25 Appeals Chamber, Judge Antonetti dissenting, also dismisses Mr. Tolimir's
1 contention that the Trial Chamber erred in law and fact in finding that
2 the Bosnian Serb forces who committed the underlying acts set out in
3 Article 4(2)(a) through (c) had genocidal intent.
4 With respect to Mr. Tolimir's challenges to the Trial Chamber's
5 findings regarding the serious bodily or mental harm inflicted on the
6 Bosnian Muslim population forcibly transferred from Zepa, the
7 Appeals Chamber recalls that under the Genocide Convention, serious
8 mental harm results only from acts causing grave and long-term
9 disadvantage to the ability of members of the protected group to lead a
10 normal and constructive life and threatening the physical destruction of
11 the group as such. The Appeals Chamber notes that unlike the
12 Bosnian Muslims forcibly transferred from Srebrenica, the Trial Chamber
13 made no findings and cited no evidence as to the lasting impact of the
14 forcible transfer operation on Zepa's population.
15 The Appeals Chamber further recalls that acts falling under
16 Article 4(2)(b) of the Statute require proof of a result, that is, that
17 serious mental harm was inflicted. The Appeals Chamber, Judge Sekule and
18 Judge Guney dissenting, finds that, in the absence of findings or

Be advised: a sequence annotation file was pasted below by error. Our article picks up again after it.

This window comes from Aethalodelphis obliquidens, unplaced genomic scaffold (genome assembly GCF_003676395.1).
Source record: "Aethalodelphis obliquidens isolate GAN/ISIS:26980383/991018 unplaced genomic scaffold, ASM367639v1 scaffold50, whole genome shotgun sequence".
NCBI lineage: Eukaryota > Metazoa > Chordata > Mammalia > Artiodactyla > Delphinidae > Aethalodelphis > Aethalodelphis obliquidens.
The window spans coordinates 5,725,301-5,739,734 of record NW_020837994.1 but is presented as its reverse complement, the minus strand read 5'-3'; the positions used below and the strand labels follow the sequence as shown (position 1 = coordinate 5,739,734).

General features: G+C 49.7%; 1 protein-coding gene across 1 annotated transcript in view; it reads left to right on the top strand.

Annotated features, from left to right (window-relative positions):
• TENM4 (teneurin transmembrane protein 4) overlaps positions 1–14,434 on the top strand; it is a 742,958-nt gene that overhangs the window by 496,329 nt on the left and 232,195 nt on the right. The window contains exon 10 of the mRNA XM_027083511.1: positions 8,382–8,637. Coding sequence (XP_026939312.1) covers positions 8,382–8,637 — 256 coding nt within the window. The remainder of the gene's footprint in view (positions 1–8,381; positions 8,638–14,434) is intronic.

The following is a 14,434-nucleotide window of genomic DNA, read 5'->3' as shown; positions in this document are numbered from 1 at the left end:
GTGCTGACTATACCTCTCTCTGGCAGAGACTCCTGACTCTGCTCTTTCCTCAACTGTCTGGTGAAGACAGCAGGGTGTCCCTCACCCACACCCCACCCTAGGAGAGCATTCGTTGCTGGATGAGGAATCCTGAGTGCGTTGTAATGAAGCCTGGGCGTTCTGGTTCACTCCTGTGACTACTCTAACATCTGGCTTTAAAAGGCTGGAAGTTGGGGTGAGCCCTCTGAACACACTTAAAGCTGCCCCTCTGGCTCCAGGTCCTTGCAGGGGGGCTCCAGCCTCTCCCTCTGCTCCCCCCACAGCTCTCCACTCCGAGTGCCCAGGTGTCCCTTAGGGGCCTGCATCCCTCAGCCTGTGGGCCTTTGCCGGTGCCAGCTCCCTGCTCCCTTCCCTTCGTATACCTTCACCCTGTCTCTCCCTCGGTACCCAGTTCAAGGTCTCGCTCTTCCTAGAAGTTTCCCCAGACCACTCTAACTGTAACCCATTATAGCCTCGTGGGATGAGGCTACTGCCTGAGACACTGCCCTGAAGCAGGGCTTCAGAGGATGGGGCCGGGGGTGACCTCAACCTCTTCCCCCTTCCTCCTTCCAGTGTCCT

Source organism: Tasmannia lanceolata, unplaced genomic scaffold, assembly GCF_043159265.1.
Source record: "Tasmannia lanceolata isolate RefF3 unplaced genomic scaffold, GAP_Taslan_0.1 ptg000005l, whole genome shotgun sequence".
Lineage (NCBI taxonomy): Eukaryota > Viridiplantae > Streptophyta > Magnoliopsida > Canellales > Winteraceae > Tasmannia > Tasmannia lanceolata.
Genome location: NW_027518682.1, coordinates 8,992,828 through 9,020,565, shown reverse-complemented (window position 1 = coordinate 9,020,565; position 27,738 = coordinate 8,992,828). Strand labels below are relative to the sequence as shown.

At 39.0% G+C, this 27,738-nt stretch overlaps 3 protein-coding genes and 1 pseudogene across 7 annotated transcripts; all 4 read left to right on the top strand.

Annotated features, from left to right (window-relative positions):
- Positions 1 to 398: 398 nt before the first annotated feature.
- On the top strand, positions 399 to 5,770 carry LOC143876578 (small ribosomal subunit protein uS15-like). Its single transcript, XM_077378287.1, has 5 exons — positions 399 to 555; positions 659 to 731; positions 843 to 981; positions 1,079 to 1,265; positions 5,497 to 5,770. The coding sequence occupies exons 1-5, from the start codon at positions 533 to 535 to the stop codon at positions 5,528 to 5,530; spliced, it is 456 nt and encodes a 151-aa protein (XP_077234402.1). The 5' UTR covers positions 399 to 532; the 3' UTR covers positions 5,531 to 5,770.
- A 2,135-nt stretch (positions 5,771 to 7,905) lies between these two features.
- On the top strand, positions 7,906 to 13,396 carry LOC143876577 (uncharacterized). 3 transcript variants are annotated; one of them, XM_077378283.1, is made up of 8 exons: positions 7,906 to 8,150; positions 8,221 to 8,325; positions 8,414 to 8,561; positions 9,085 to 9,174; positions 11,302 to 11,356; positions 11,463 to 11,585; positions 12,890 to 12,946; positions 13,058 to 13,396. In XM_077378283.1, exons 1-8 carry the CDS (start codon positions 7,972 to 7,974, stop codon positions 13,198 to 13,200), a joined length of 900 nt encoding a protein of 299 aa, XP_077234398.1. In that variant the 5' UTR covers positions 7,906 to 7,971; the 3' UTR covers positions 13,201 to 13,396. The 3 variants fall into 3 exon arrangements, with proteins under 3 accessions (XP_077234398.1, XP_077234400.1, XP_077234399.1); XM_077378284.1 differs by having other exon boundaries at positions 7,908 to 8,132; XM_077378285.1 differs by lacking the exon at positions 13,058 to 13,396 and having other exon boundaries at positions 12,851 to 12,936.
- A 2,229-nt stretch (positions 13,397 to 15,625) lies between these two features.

19 reference to evidence of any long-term consequences of the forcible
20 transfer operation on the Zepa population and the Bosnian Muslim
21 population of Eastern Bosnia and Herzegovina in general and of a link
22 between the circumstances of the transfer operation in Zepa and the
23 physical destruction of the protected group as a whole, no reasonable
24 trier of fact could have found that the Bosnian Muslims forcibly
25 transferred from Zepa suffered serious mental harm within the meaning of
1 Article 4(2)(b) of the Statute.
2 Accordingly, the Appeals Chamber, Judge Sekule and Judge Guney
3 dissenting, grants Ground of Appeal Ten in part and reverses Tolimir's
4 conviction for genocide through causing serious mental harm to the
5 Bosnian Muslim population of Eastern Bosnia and Herzegovina under
6 Article 4(2)(b) of the Statute to the extent that this conviction was
7 based on the Bosnian Serb operations in Zepa.
8 This conclusion does not amount to a conclusion that the
9 Bosnian Muslims of Zepa were not the victims of genocide. The Appeals
10 Chamber emphasizes that the only question addressed here is whether the
11 Trial Chamber erred in finding that the forcible transfer operation in
12 Zepa inflicted on the transferred Muslim population serious mental harm
13 as this term is defined in Article 4(2)(b) of the Statute. The